“It’s a big study be­ing con­ducted on four con­ti­nents, North and South Amer­ica, Europe and Sub-Sa­ha­ran Africa and will in­cor­po­rate 4 200 women across the “Since 2009, we gave an im­pres­sion that Zimbabwe man­u­fac­tured US dol­lars. The move taken in 2009 was danger­ous. It was both eco­nomic and po­lit­i­cal and maybe we spent more time on the po­lit­i­cal side,” he said. Dr Man­gudya said it was not sur­pris­ing that some peo­ple who were en­joy­ing the eco­nomic sta­tus quo were against the in­tro­duc­tion of bond notes just as the de­trac­tors in the Bi­ble dis­cour­aged Ne­hemiah from re­build­ing. “Let us rise up and build Zimba bwe to­gether. We should not dwell in the past. We are fac­ing con­ti­nents and 1 500 women in the seven African coun­tries,” she said.

Dr Mm­godi said the anti-body con­cept was taken from a group of peo­ple known as elite con­trollers who can manage and sup­press HIV without treat­ment.

“One of these elite con­trollers was found to have VRCO1 like an­ti­bod­ies which help them con­trol HIV without treat­ment. This an­ti­body was taken and a sim­i­lar anti-body was man­u­fac­tured in the lab by the Vac­cines Re­search Cen­tre. Our read­ers must un­der­stand that this anti-body which we will be test­ing didn’t come from a HIV in­fected. this VROC1 was man­u­fac­tured to re­sem­ble the anti-body which was found in the elite con­troller,” she said.” chal­lenges be­cause Zimbabwe is im­port­ing more than she is ex­port­ing. We’ve ex­ported cash to other coun­tries.

“Let’s work hard. We are to blame. We in­tro­duced the SI64 to re­duce im­ports and pro­mote lo­cal pro­duc­tion and peo­ple demon­strated against the mea­sure. We’re in a bet­ter sit­u­a­tion now than in May. Be­cause of the SI64, pro­duc­tion is im­prov­ing and more jobs are be­ing cre­ated.

“Let’s ex­ploit all the mar­kets avail­able, Zimbabwe has a wide mar­ket in China, we can ex­port our beef and indige­nous poul­try to China. We’ve 13 mil­lion tonnes of gold un­der­ground but in 36 years we’ve mined 585 000 tonnes. If Botswana could do with di­a­monds only why can’t Zimbabwe use gold,” he said.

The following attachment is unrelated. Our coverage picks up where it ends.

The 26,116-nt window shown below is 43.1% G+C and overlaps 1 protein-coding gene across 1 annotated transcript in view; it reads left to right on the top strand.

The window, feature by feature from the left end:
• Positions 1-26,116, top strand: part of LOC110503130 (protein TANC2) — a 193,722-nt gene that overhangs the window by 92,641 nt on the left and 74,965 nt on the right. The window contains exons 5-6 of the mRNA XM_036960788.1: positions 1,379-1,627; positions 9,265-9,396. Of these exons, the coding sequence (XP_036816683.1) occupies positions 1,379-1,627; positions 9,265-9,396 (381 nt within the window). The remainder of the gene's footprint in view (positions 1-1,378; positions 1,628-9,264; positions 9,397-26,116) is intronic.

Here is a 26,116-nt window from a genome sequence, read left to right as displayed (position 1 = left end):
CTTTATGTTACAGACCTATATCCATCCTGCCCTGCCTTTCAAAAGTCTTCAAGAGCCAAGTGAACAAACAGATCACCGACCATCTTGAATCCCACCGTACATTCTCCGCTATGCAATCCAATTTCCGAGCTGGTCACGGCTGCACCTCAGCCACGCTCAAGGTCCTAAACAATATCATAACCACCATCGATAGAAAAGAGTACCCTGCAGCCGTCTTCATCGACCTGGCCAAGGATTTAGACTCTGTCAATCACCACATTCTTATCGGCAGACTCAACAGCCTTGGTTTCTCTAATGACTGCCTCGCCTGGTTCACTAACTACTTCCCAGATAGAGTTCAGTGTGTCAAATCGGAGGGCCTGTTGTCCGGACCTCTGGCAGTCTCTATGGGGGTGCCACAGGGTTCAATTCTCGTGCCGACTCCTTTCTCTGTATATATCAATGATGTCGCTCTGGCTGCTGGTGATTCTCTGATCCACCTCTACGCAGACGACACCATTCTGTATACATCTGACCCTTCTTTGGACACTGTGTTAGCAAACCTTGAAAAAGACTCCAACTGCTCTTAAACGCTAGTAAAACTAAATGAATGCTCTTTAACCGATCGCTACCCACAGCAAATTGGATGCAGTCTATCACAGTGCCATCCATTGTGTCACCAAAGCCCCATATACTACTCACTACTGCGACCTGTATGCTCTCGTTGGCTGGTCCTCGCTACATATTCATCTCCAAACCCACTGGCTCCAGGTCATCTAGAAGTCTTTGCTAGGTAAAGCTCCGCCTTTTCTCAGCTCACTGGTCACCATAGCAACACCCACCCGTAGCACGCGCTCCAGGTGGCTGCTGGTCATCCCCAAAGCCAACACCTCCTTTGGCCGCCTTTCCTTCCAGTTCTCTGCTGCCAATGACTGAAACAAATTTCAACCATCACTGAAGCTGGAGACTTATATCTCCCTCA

The RBZ boss said the Gov­ern­ment had pro­vided a $20 mil­lion fa­cil­ity to pro­mote small scale ar­ti­san min­ing to boost gold pro­duc­tion so that more gold is de­liv­ered to the cen­tral bank.

“Let’s con­tinue to do what’s good for the econ­omy. We want to de­velop a strong econ­omy. Malaysia was worse off than Zimbabwe in 1995 but now has US$100 bil­lion in re­serves,” he said.

Dr Man­gudya said the Zimbabwe’s eco­nomic chal­lenges were wors­ened by the drought, which saw the coun­try in­creas­ing im­ports through buy­ing food from other coun­tries.

“We’ve fis­cal deficit or lack of fis­cal space. Our ex­pen­di­tures are more than rev­enue. We use the bulk of our money to pay wages,” he said.

The gover­nor said un­der UDI Ian Smith in­tro­duced im­port sub­sti­tu­tion, which saw no one im­port­ing com­modi­ties.

He said the Gov­ern­ment had also brought an ex­port ini­tia­tive in­cen­tive to pro­mote ex­porters.

“For­eign cur­rency should be earned first. It’s un­for­tu­nate that the peo­ple who make noise the most don’t un­der­stand. Some peo­ple panic at the in­tro­duc­tion of bond notes but they don’t have the money,” he said.

Dr Man­gudya said most peo­ple wanted to have money on them but in other coun­tries peo­ple rarely use cash but in­stead rely on plas­tic money.

“Dur­ing the past two weeks we have been se­cur­ing money and it is com­ing but do not abuse it. We can use plas­tic money for some trans­ac­tions.

“The prob­lem is that we are now ad­dicted to the US dol­lar. Peo­ple also smug­gle min­er­als. We need to in­crease pro­duc­tion by com­ing up with good in­vest­ment poli­cies and then we can boost pro­duc­tiv­ity,” he said.

Some of the peo­ple who at­tended the lun­cheon raised con­cern that cor­rupt ac­tiv­i­ties such as ex­ter­nal­is­ing cash was be­ing done by busi­ness­men and not or­di­nary peo­ple.

They said the Gov­ern­ment should also lead by ex­am­ple by buy­ing lo­cal goods with min­is­ters and Gov­ern­ment depart­ments buy­ing lo­cal cars.

Oth­ers sug­gested that an in­cen­tive be given to man­u­fac­tur­ers to boost pro­duc­tion.

Dr John Man­gudya